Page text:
* European shares edge higher, Wall Street seen steady
* Friday's U.S. jobs data confirmed better labour conditions
* Dollar underpinned by rising U.S. Treasury yields
* China trade data lends support, though import drop a worry
By Marc Jones
LONDON, June 9 World shares were within touching
distance of an all-time high on Monday, spurred on by the potent
combination of record low global interest rates and the
improving health of major economies.
European markets were on the front foot again,
looking for their 10th straight week of gains after last week's
bumper set of easing measures from the European Central Bank.
Asian stocks earlier touched their highest levels in nearly
three years, while Wall Street was expected to start
steadily, having notched another record close on Friday
following bright U.S. jobs data.
MSCI's All-World share index, which
encompasses 45 countries and is generally seen as benchmark of
global stocks, was up 0.1 percent at 426.77 points, just below
its 2007 pre-financial crisis peak of 428.63 points.
It has risen almost 150 percent since the 2009 lows of the
crisis but with central banks like the ECB still hosing markets
with cheap money, Peter Sullivan, HSBC's head of equity strategy
in Europe, said the rally was likely to continue.
"We might be sitting close to all-time highs but valuations
are not stretched," Sullivan said. "We got more confirmation
last week (from the ECB) that policy is going to remain very
loose for a long time."
"In the U.S. it's clear that earnings are coming back pretty
strongly and there are even signs of life now in Europe ... So
you put that together and it's certainly more likely that
equities rise rather than fall from here," he said.
Trading was thinner than usual due to public holidays in a
handful of countries including Germany and France, but the
strong appetite for risk in the region was hard to miss.
Spanish and Italian bond yields ,
a proxy for what their governments pay to borrow on financial
markets, were at all-time lows with Spain enjoying lower yields
than the United States..
Safe-haven gold, meanwhile, was stuck near a
four-month low and market volatility indicators such as the
so-called VIC fear gauge remained heavily subdued.
Emerging markets were also performing strongly with stocks
on the cusp of a one-year high and a number of key
currencies on the rise.
The South Korean won touched a near six-year peak
although intervention by the foreign exchange authorities capped
its upside, while Malaysia's ringgit hit a near
Among major currencies, the dollar continued to
benefit from rising U.S. Treasury yields, after U.S. jobs data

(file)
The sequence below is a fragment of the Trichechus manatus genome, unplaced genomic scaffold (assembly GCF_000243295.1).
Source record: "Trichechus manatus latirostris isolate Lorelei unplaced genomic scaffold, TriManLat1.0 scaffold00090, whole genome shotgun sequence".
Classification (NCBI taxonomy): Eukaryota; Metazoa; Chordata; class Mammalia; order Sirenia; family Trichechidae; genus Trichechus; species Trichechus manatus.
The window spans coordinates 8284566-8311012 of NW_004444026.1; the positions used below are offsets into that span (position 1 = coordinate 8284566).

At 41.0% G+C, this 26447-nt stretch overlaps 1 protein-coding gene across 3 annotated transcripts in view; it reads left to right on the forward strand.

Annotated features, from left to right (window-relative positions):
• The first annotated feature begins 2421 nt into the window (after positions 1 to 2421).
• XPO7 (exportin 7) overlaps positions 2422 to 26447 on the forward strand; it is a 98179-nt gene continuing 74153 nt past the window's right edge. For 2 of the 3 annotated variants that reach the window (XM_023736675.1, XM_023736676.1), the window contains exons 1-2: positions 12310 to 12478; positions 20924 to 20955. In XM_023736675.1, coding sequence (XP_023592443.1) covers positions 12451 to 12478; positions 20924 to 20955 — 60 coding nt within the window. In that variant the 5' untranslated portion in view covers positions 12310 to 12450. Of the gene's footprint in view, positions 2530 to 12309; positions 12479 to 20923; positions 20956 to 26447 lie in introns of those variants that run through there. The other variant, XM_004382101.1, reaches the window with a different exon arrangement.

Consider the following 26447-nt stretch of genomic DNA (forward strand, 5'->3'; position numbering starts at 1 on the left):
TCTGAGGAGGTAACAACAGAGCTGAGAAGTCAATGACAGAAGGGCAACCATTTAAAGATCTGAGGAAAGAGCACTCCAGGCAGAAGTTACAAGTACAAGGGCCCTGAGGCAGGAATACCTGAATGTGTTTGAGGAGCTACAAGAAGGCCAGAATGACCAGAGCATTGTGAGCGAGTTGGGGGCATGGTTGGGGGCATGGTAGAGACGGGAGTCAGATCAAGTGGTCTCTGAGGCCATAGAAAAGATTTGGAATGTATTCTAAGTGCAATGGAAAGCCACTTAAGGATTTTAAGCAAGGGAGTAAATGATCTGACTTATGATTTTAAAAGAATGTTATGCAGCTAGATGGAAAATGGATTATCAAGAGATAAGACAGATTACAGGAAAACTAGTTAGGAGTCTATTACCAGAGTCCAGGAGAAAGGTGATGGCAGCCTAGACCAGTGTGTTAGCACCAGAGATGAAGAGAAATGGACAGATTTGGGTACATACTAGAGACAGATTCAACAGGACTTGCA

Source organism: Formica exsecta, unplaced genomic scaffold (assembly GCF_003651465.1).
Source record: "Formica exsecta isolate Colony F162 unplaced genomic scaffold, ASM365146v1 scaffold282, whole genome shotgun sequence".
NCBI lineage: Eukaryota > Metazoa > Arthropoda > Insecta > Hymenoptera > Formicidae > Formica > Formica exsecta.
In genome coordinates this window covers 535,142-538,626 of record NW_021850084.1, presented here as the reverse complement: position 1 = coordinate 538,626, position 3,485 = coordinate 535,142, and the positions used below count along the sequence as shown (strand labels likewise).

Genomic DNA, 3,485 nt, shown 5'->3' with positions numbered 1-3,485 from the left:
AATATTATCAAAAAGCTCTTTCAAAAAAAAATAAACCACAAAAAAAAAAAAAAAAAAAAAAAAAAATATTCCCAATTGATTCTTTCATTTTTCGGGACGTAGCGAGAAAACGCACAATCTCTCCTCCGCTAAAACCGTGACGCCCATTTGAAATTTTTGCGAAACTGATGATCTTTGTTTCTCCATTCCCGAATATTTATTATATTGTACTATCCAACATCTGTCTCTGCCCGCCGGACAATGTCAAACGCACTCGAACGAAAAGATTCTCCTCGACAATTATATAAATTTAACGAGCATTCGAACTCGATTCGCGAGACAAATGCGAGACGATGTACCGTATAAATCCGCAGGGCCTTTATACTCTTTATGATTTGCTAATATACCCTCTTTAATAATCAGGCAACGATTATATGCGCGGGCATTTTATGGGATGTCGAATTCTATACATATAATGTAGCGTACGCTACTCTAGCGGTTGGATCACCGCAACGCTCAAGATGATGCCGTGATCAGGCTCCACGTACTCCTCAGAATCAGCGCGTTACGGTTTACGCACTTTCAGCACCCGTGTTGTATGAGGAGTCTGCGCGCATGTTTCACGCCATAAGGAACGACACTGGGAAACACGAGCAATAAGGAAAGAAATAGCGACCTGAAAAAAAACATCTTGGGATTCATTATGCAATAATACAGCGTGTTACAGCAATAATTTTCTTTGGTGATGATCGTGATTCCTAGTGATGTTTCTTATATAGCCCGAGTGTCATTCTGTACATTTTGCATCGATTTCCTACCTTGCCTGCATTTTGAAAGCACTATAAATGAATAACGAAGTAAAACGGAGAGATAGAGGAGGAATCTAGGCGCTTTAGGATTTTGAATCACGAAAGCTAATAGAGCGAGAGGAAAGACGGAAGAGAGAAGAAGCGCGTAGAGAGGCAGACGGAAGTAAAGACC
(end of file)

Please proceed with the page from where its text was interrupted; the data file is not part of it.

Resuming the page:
on Friday showed employment back at its pre-recession level.
The euro drifted down to $1.3615 as the dust settled after
last week's ECB frenzy of activity, though there was plenty of
daylight between it and its $1.3502 low.
Weekend trade data from China also supported the view of a
recovering global economy, with exports gaining steam last
month. But the same figures also contained some cause for
concern, as a surprising drop in imports could herald weaker
China's yuan rose after the People's Bank of China
unexpectedly fixed its daily midpoint higher against the dollar
for the second straight session, which in turn also gave a lift
to other Asian currencies.
A subsequent - but well-flagged - move by the PBOC to reduce
the amount of precautionary funding some of country's
farming-focused banks must hold had no obvious impact.
RISING U.S. YIELDS HELP DOLLAR
While the lingering effects of the euro crisis and
sluggishness in Asia has kept global stocks short of all-time
highs, U.S. equity markets have been there for months.
Having risen in 10 of the past 12 sessions and closed at
records in six out of seven, the S&P 500 was expected to
open virtually flat. Heavier action is likely on the Nasdaq,
where gadget giant Apple will trade for the first time
after a seven-for-one stock split.
The yield on benchmark U.S 10-year Treasuries
meanwhile shuffled up to 2.6131 percent in Europe as it
continued to move away from last month's 11-low.
Treasuries tend to set the benchmark for borrowing costs
around the world, and their rally this year has baffled many
economists, who had predicted the U.S. economy would perform
more strongly and therefore expected a sell-off in the bonds.
"The yield on 10-year U.S. Treasuries may need to sustain a
move back above (the) 2.6 percent area to increase the
likelihood of the greenback move through the 102.80 level
against the yen," said Marc Chandler, global head of currency
strategy at Brown Brothers Harriman, in a note to clients.
For now, the dollar had to be content with a slight gain on
the day to 102.44 yen having had some help in Asia from a
lower-than-expected April current account surplus in Japan.
In commodities, U.S. crude and Brent oil
gained about 0.8 and 0.7 percent to $103.48 and $109.38 a barrel
respectively, underpinned by the solid jobs report that in
theory should translate to higher oil demand.
Spot gold was steady near a four-month low at $1,255
an ounce, while Shanghai copper fell to its lowest in nearly a
month and London copper also dropped, unsettled by concerns that
a probe into metals storage at China's third-largest port could
squeeze financing and buying in metals.
(Additional reporting by Lisa Twaronite; Editing by Catherine